Daft Punk- Tron Legacy: Music from the motion picture

Daft Punk is known for its heart pounding house and techno beats; yet the music for Tron Legacy is much more cinematic and fits the tone of the video game world of Tron well. The quality of the Tron Legacy film is questionable at best, but from beginning to end the soundtrack isn’t. Each track is creative and mixes in seemingly obtuse sounds that by themselves would probably be off-putting. Daft Punk makes it work; it may just be a series of bleeps-and-bloops but heck it’s darn good listening.

Samurai Champloo- Departure: Television Soundtrack

The Samurai Champloo television series was a mixture of modern ideas in a medieval-eastern anime setting. The show featured an uncouth cast—and similarly displayed a very uniquely styled soundtrack that blended Modern Jazz and Hip-hop. The soundtrack is a collaboration between Japanese producer Nujabes aka Jun Seba (who unfortunately passed away recently) and fairly unknown producer Fat Jon. Both producers collaborate well together and produce a truly ambiguous genre of music.

Read Dead isn’t a soundtrack that featured Country music as one may think being that it has a typical Western setting. Yet instead it features a very open guttural and foreboding sound throughout most of the tracks. While some songs are tonally upbeat in tempo; most tend to reflect the main protagonist John Marstons’ struggle to track down a group of outlaws. It's surprising how non-typical the entire album sounds – it truly features a great blend of Western/Mexican/ and Environmental Ambient sounds into a very enjoyable listening experience.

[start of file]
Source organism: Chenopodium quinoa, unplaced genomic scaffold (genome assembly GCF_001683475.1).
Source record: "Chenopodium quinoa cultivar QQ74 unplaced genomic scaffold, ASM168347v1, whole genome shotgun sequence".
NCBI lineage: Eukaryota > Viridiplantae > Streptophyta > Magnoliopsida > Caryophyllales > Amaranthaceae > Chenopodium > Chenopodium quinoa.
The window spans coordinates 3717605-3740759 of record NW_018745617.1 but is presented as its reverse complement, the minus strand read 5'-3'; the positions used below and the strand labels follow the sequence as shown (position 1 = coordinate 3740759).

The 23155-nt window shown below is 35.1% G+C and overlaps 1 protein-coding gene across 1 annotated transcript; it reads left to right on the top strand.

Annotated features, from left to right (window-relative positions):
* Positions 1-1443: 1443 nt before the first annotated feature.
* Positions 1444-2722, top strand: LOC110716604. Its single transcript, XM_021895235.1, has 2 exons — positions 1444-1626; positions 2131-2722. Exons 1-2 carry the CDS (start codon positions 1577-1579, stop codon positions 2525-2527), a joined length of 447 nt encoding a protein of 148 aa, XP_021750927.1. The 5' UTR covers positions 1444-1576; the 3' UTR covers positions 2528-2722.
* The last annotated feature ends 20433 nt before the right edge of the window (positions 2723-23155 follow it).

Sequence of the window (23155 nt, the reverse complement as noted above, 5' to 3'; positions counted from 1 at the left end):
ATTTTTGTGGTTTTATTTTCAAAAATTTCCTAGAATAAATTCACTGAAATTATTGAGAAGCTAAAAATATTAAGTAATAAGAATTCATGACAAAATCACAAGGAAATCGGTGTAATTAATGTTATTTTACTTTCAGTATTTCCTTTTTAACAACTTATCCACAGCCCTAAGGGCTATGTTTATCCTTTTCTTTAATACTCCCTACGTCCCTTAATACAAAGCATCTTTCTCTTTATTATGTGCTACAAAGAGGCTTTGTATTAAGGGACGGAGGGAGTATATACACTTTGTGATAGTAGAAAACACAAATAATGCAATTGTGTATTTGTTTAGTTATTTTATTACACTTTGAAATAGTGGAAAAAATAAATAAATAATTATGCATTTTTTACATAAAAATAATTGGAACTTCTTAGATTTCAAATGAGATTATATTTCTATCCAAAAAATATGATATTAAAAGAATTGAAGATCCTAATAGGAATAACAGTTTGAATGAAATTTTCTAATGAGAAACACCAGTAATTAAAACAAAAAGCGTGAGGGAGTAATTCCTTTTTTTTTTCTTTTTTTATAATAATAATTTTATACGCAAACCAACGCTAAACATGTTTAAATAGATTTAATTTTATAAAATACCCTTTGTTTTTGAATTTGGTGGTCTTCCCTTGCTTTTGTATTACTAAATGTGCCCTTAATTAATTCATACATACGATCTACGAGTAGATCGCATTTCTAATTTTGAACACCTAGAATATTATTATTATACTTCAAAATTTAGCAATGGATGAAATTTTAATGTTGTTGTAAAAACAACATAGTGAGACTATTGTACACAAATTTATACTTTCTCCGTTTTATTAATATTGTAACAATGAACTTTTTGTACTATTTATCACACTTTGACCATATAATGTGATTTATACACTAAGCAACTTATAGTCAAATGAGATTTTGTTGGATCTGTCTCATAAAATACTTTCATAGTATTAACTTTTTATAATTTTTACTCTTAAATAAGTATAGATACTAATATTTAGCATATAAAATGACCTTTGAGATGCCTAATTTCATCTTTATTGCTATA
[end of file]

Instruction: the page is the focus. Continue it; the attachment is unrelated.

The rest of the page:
Prodigy - The Fat of the Land: Alternative Electronic

During 1997 Prodigy took the world by storm with their third studio album, The Fat of the Land: maybe more so because of the odd music videos for the singles Firestarter and Breathe. Yet this electric dance album from top-to-bottom is a high adrenaline ride. Many of the songs just make you want to get up and dance! Well the music may seem like it belongs more at a Rave Party then someone’s backyard barbeque; there is no denying that Liam Howlett is a masterful producer.

Friday, February 4, 2011

Video game demos: Help or hurt?

Anticipation for a game is never higher then upon knowing that it’s a mere 2 or 3 months away from its official release. Usually during this time most developers will release a demo of said game to the public. There was a time when you needed access to a gaming magazine like EGM or GamePro(yes I was one of the five people who had a subscription to GamePro) in order to get a preview of an upcoming game; if one was in luck that magazine would contain a demo for a high profile game that many were foaming at the mouth to play. Now with the advent of Xbox Live and the Playstation Network it’s almost common place for developers to release demos for their games to the general public -- If only just to gage a reaction.

Then it is a valid question to ask: do video game demos hurt or help? Two examples come to mind that raise this conundrum. Both game demos released on the same day in-fact: Bulletstorm and Crysis 2.